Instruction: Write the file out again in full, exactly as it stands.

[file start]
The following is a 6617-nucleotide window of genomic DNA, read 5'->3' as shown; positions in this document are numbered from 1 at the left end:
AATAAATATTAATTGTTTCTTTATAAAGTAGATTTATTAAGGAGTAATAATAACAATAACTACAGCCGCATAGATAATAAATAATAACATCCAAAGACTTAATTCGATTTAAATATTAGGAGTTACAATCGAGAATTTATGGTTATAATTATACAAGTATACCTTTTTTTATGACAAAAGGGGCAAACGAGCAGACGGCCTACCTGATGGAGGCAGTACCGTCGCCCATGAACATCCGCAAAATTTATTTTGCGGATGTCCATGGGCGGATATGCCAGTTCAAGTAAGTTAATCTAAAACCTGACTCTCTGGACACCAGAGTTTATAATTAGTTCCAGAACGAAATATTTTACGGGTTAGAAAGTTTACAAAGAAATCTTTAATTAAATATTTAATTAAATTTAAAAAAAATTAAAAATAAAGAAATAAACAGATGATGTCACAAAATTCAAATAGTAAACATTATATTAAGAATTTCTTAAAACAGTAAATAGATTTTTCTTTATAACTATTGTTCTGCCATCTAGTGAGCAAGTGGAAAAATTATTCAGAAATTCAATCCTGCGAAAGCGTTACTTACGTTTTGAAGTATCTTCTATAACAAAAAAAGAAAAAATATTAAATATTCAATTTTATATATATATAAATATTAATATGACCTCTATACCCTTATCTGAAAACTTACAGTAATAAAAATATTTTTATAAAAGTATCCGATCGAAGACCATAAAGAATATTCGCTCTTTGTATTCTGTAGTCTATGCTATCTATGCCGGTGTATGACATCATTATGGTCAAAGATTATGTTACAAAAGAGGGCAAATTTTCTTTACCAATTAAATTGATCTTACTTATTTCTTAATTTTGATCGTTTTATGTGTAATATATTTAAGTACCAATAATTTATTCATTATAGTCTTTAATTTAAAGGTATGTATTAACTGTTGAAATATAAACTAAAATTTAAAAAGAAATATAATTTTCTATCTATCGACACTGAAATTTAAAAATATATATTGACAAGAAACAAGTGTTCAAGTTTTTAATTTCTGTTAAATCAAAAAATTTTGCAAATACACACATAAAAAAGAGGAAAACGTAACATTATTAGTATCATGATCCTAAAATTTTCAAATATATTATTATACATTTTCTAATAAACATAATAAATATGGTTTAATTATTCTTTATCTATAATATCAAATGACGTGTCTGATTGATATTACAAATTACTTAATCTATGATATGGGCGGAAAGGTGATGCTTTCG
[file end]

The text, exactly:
The following is a 6617-nucleotide window of genomic DNA, read 5'->3' as shown; positions in this document are numbered from 1 at the left end:
AATAAATATTAATTGTTTCTTTATAAAGTAGATTTATTAAGGAGTAATAATAACAATAACTACAGCCGCATAGATAATAAATAATAACATCCAAAGACTTAATTCGATTTAAATATTAGGAGTTACAATCGAGAATTTATGGTTATAATTATACAAGTATACCTTTTTTTATGACAAAAGGGGCAAACGAGCAGACGGCCTACCTGATGGAGGCAGTACCGTCGCCCATGAACATCCGCAAAATTTATTTTGCGGATGTCCATGGGCGGATATGCCAGTTCAAGTAAGTTAATCTAAAACCTGACTCTCTGGACACCAGAGTTTATAATTAGTTCCAGAACGAAATATTTTACGGGTTAGAAAGTTTACAAAGAAATCTTTAATTAAATATTTAATTAAATTTAAAAAAAATTAAAAATAAAGAAATAAACAGATGATGTCACAAAATTCAAATAGTAAACATTATATTAAGAATTTCTTAAAACAGTAAATAGATTTTTCTTTATAACTATTGTTCTGCCATCTAGTGAGCAAGTGGAAAAATTATTCAGAAATTCAATCCTGCGAAAGCGTTACTTACGTTTTGAAGTATCTTCTATAACAAAAAAAGAAAAAATATTAAATATTCAATTTTATATATATATAAATATTAATATGACCTCTATACCCTTATCTGAAAACTTACAGTAATAAAAATATTTTTATAAAAGTATCCGATCGAAGACCATAAAGAATATTCGCTCTTTGTATTCTGTAGTCTATGCTATCTATGCCGGTGTATGACATCATTATGGTCAAAGATTATGTTACAAAAGAGGGCAAATTTTCTTTACCAATTAAATTGATCTTACTTATTTCTTAATTTTGATCGTTTTATGTGTAATATATTTAAGTACCAATAATTTATTCATTATAGTCTTTAATTTAAAGGTATGTATTAACTGTTGAAATATAAACTAAAATTTAAAAAGAAATATAATTTTCTATCTATCGACACTGAAATTTAAAAATATATATTGACAAGAAACAAGTGTTCAAGTTTTTAATTTCTGTTAAATCAAAAAATTTTGCAAATACACACATAAAAAAGAGGAAAACGTAACATTATTAGTATCATGATCCTAAAATTTTCAAATATATTATTATACATTTTCTAATAAACATAATAAATATGGTTTAATTATTCTTTATCTATAATATCAAATGACGTGTCTGATTGATATTACAAATTACTTAATCTATGATATGGGCGGAAAGGTGATGCTTTCG